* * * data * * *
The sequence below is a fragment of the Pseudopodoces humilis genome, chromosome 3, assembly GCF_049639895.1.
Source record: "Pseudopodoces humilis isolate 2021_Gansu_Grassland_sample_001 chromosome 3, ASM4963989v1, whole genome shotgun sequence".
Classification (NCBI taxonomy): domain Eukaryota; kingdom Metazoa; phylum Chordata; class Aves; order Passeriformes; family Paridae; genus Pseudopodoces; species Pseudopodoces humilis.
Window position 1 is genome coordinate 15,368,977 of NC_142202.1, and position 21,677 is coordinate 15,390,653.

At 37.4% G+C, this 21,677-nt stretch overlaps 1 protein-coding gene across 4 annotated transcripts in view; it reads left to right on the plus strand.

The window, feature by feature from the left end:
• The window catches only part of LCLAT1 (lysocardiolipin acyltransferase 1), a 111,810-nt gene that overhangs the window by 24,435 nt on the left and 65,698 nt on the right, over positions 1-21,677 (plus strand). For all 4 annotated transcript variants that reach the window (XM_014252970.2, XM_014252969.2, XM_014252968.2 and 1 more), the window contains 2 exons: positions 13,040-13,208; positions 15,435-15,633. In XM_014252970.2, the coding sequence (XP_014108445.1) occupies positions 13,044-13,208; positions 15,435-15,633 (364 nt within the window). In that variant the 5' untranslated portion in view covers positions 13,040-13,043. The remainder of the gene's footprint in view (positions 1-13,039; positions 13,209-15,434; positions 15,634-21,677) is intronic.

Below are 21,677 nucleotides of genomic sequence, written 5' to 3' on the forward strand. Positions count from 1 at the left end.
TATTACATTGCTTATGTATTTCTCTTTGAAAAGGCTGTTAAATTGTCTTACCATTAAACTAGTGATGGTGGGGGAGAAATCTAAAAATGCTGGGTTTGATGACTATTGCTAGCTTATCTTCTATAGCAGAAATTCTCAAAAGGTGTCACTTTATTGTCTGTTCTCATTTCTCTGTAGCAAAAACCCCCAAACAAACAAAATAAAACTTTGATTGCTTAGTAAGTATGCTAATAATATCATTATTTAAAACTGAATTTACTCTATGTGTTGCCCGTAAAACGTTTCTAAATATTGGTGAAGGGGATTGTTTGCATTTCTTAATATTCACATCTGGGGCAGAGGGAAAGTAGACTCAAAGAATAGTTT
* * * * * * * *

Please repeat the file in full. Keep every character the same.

The sequence below is a fragment of the Pseudopodoces humilis genome, chromosome 3, assembly GCF_049639895.1.
Source record: "Pseudopodoces humilis isolate 2021_Gansu_Grassland_sample_001 chromosome 3, ASM4963989v1, whole genome shotgun sequence".
Classification (NCBI taxonomy): domain Eukaryota; kingdom Metazoa; phylum Chordata; class Aves; order Passeriformes; family Paridae; genus Pseudopodoces; species Pseudopodoces humilis.
Window position 1 is genome coordinate 15,368,977 of NC_142202.1, and position 21,677 is coordinate 15,390,653.

At 37.4% G+C, this 21,677-nt stretch overlaps 1 protein-coding gene across 4 annotated transcripts in view; it reads left to right on the plus strand.

The window, feature by feature from the left end:
• The window catches only part of LCLAT1 (lysocardiolipin acyltransferase 1), a 111,810-nt gene that overhangs the window by 24,435 nt on the left and 65,698 nt on the right, over positions 1-21,677 (plus strand). For all 4 annotated transcript variants that reach the window (XM_014252970.2, XM_014252969.2, XM_014252968.2 and 1 more), the window contains 2 exons: positions 13,040-13,208; positions 15,435-15,633. In XM_014252970.2, the coding sequence (XP_014108445.1) occupies positions 13,044-13,208; positions 15,435-15,633 (364 nt within the window). In that variant the 5' untranslated portion in view covers positions 13,040-13,043. The remainder of the gene's footprint in view (positions 1-13,039; positions 13,209-15,434; positions 15,634-21,677) is intronic.

Below are 21,677 nucleotides of genomic sequence, written 5' to 3' on the forward strand. Positions count from 1 at the left end.
TATTACATTGCTTATGTATTTCTCTTTGAAAAGGCTGTTAAATTGTCTTACCATTAAACTAGTGATGGTGGGGGAGAAATCTAAAAATGCTGGGTTTGATGACTATTGCTAGCTTATCTTCTATAGCAGAAATTCTCAAAAGGTGTCACTTTATTGTCTGTTCTCATTTCTCTGTAGCAAAAACCCCCAAACAAACAAAATAAAACTTTGATTGCTTAGTAAGTATGCTAATAATATCATTATTTAAAACTGAATTTACTCTATGTGTTGCCCGTAAAACGTTTCTAAATATTGGTGAAGGGGATTGTTTGCATTTCTTAATATTCACATCTGGGGCAGAGGGAAAGTAGACTCAAAGAATAGTTT